The Jews would have believed that the Messiah would restore the Kingdom of Israel and bring a reign of peace that would last forever. Just like the verses of Isaiah say: there will be no end of His peace, He will reign as the King of Israel forever.
The crowd can’t help but wonder: If Jesus is the Messiah, the Son of Man, where’s the kingdom of Israel? He’s still got work to do. Where does He think he’s going? His job isn’t finished.
The crowd can wonder about what Jesus calls His hour, because they don’t know the end of the story. They don’t know how it will end, but we do. Or do we?
We can’t say the work of the Messiah is done. Yes, he was crucified, died, was raised from the grave, and ascended to Heaven where He lives at the right hand of God and reigns forever and ever. Yet, we pray every Sunday, “Thy will be done on Earth, as it is in Heaven.” So, it’s done, but it’s not.
We live in a time between the Resurrection and Eternity. Many theologians describe it as ‘already, but not yet’. Christ has already defeated the grave when God raised Him from the dead, but we have not yet seen the Kingdom of God. We no longer have to fear death for we have inherited eternal life, but we still must die. We know there will be an end to death, but we grieve the loss of loved ones. We know there will be an end to hunger and despair, but we strive for justice. We haven’t yet experienced the reign of Christ where there is an end to our suffering and mourning, but we know it’s coming.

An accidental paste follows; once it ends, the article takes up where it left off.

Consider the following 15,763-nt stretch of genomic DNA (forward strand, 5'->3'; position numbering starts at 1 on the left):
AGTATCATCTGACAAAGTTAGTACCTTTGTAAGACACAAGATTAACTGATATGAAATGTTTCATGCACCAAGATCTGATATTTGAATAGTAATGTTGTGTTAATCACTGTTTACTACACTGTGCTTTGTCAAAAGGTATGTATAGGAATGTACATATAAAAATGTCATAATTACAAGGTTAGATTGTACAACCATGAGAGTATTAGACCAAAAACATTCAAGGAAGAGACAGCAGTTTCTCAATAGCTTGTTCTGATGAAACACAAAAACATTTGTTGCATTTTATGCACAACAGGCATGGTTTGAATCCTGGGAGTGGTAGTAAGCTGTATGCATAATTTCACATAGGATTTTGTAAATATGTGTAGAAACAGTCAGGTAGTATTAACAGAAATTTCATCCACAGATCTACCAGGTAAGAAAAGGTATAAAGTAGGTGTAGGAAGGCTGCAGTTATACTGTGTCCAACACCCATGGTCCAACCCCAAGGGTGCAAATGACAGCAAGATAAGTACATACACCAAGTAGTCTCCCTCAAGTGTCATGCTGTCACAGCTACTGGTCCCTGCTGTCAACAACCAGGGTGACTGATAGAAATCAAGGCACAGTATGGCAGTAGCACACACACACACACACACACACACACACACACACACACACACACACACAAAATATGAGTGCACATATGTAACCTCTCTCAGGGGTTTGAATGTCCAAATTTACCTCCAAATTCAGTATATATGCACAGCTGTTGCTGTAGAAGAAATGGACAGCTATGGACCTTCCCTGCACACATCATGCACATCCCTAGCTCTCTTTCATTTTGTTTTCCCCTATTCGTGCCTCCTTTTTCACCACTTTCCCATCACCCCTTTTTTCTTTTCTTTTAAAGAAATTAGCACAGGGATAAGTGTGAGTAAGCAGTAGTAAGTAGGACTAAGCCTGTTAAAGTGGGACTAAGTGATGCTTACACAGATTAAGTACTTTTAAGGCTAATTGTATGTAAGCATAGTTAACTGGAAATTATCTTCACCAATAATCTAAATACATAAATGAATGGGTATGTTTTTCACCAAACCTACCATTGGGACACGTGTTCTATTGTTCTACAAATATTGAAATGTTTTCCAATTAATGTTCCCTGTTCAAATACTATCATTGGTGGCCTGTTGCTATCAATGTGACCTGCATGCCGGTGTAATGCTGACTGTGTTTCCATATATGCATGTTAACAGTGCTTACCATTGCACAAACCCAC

Christ’s hour has come, but it’s not finished. God has glorified Christ in the manger and at the Resurrection and He will do it again. It’s done, but it’s not the end.
Well, it’s the end of this sermon.